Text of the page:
The USA has adopted different task forces in its various states to reduce hate crimes. In New York, the police department has created Asian Hate Crime Task Force to protect Asian Americans from discrimination (Arora & Kim, 2020).  This task force also targets to reduce stereotypes, believes, and the spread of bias information. Therefore Countries should adopt different strategies to curb the increase of hate crimes.

Countries should create mass awareness to curb hate crimes arising due to the coronavirus. Some people discriminate against those infected by the virus due to inadequate information about the virus (Gover et al., 2020). Most people discriminate against Chinese because of existing stereotypes, notions, and bias information. They lack adequate information to counter their beliefs. If countries create public awareness, the masses will be more informed, and hate crimes will reduce.

Governments and relevant organizations should assist the victims of hate crimes.  Coronavirus patients suffering from hate crimes are isolated and subjected to loneliness (Gover et al., 2020). Individuals should provide the necessary support to these victims to provide hope of living to them. Perpetrators of hate crimes will be challenged by the support systems provided, thus preventing future occurrences. Identifying with victims will reduce hate crimes and encourage individuals to take action. Individuals should openly condemn hate crimes from occurring. Opposing hate crimes without airing the voice will not assist. Individuals need to rise and act against the spread of myths associated with the coronavirus.

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 In conclusion, the coronavirus has led to an escalated state of hate crimes. These hate crimes have been felt across the globe. Hate crimes result from biased information from the media and stereotypes about the virus, spearheading stigmatization and discrimination. Countries have adopted public awareness to familiarize the media about the coronavirus. Every individual has a responsibility to create awareness by taking direct action and say no to hate crimes.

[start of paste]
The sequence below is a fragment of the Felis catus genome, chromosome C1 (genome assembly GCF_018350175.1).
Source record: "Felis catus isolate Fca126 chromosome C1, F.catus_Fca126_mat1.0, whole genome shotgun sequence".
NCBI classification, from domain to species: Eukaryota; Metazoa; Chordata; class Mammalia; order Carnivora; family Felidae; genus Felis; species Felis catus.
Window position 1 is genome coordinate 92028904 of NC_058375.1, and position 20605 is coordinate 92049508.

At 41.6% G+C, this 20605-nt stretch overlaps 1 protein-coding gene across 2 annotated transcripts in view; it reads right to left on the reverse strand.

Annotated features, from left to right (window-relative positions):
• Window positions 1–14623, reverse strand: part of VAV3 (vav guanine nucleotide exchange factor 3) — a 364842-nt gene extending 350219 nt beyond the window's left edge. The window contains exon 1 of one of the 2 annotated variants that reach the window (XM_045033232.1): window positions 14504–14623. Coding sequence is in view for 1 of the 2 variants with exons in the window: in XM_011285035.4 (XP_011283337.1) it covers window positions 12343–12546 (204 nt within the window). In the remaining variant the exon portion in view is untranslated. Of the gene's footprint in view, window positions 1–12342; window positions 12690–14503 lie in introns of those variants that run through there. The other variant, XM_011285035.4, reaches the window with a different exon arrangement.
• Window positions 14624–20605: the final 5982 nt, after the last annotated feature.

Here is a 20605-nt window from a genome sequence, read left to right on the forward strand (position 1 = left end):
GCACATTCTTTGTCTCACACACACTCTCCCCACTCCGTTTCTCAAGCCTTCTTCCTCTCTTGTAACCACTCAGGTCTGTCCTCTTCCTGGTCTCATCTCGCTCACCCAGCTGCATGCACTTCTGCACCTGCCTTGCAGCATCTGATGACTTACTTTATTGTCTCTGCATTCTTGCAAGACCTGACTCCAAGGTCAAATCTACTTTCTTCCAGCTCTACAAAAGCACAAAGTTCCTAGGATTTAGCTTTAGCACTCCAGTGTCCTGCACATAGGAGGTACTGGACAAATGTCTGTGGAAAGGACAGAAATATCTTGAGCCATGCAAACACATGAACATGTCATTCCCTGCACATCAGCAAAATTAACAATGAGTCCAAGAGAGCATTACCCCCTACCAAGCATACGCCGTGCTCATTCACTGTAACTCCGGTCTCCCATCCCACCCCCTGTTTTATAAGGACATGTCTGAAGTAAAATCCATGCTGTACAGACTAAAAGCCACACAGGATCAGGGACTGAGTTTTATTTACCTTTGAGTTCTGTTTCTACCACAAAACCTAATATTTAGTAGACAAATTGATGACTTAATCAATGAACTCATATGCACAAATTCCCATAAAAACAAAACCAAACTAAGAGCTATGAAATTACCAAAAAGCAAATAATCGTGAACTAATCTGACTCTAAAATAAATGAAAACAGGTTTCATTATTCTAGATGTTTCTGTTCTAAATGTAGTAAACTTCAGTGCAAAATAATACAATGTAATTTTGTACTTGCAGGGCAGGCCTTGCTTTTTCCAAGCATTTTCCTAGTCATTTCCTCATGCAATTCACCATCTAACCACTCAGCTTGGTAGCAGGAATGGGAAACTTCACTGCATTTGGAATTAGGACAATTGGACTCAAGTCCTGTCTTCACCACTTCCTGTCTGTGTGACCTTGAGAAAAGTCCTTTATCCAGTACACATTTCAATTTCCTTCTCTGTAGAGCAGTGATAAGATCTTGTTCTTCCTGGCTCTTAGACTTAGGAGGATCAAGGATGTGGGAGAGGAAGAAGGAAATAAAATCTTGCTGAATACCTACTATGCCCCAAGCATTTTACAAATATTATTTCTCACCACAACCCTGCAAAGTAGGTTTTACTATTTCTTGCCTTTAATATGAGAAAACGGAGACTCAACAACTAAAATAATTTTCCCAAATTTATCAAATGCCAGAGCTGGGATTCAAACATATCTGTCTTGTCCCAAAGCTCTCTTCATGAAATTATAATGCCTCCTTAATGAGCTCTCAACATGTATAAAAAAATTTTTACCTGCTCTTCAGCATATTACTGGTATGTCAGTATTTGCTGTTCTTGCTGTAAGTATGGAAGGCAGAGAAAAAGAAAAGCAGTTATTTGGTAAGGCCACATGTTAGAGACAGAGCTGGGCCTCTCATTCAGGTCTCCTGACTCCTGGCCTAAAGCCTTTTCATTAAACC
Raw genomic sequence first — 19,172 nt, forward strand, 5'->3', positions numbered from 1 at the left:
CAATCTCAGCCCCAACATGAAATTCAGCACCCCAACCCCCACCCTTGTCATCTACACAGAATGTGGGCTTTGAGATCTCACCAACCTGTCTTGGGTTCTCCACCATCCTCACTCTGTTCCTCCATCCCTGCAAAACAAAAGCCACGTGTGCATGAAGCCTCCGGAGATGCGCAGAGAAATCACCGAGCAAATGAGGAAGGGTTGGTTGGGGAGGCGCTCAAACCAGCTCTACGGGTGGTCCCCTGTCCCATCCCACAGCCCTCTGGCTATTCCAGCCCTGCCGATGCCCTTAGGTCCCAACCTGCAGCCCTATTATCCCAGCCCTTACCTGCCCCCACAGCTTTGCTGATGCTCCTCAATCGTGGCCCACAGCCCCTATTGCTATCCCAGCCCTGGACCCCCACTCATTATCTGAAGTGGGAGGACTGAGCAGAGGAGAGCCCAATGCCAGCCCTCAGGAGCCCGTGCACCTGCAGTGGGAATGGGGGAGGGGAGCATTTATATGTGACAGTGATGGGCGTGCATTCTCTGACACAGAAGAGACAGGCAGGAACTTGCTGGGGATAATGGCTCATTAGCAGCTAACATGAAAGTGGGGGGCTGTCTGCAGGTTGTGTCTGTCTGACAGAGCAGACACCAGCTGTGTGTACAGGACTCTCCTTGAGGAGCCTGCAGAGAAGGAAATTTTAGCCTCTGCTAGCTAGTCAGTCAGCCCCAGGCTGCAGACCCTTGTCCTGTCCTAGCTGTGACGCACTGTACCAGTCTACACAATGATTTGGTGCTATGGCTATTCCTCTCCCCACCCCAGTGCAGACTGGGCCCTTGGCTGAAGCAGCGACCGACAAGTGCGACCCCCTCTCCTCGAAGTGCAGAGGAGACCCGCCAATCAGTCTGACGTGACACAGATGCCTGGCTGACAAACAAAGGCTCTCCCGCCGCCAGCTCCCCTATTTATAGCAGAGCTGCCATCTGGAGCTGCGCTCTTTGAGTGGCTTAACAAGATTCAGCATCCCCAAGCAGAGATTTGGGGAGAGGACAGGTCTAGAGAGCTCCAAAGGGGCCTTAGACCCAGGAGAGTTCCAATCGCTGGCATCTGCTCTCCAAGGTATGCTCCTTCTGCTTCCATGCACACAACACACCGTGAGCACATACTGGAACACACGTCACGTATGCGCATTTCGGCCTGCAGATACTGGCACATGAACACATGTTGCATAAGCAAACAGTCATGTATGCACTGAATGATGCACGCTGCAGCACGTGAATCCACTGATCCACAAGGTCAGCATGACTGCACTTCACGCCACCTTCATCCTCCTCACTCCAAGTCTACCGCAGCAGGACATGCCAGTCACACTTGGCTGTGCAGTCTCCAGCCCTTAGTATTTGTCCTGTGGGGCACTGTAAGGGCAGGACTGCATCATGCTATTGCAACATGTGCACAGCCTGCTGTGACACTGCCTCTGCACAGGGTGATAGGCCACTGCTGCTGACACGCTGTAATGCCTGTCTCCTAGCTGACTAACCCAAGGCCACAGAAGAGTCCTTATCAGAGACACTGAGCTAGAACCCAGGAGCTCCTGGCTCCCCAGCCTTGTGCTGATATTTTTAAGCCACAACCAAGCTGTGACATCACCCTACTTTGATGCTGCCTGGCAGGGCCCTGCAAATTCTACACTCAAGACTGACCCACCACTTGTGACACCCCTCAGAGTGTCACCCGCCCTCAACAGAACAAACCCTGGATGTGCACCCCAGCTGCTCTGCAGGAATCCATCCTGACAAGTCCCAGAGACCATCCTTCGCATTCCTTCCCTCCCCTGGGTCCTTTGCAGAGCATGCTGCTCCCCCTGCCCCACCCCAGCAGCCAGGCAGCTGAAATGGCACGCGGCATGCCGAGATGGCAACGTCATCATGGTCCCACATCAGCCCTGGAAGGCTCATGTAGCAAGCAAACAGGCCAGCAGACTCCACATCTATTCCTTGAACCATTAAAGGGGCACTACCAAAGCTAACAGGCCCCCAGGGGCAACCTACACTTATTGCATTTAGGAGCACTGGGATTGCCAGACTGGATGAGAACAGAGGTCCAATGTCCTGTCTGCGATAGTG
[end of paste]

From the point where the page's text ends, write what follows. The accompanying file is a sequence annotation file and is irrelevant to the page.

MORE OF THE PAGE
Arora, M., & Kim, H. (2020). Stopping the Hate: Political Condemnations of Anti-Asian Rhetoric during the COVID-19 Crisis. Journal Of Asian American Studies, 23(3), 387-405. https://doi.org/10.1353/jaas.2020.0031

Gover, A., Harper, S., & Langton, L. (2020). Anti-Asian Hate Crime During the COVID-19 Pandemic: Exploring the Reproduction of Inequality. American Journal Of Criminal Justice, 45(4), 647-667. https://doi.org/10.1007/s12103-020-09545-1

Nie, J. (2020). In the Shadow of Biological Warfare: Conspiracy Theories on the Origins of COVID-19 and Enhancing Global Governance of Biosafety as a Matter of Urgency. Journal Of Bioethical Inquiry, 17(4), 567-574. https://doi.org/10.1007/s11673-020-10025-8

Syed, F., & Nasir, F. (2021). Racialization of Coronavirus and Hate Crimes. Researchgate, (978-1-77369-152-7). Retrieved 13 February 2021, from https://www.researchgate.net/publication/347439298_Racialization_of_Coronavirus_and_Hate_Crimes.

Wielechowski, M., Czech, K., & Grzęda, Ł. (2020). Decline in Mobility: Public Transport in Poland in the time of the COVID-19 Pandemic. Economies, 8(4), 78. https://doi.org/10.3390/economies8040078

Xu, J., Sun, G., Cao, W., Fan, W., Pan, Z., Yao, Z., & Li, H. (2021). Stigma, Discrimination, and Hate Crimes in Chinese-Speaking World amid Covid-19 Pandemic. Asian Journal Of Criminology. https://doi.org/10.1007/s11417-020-09339-8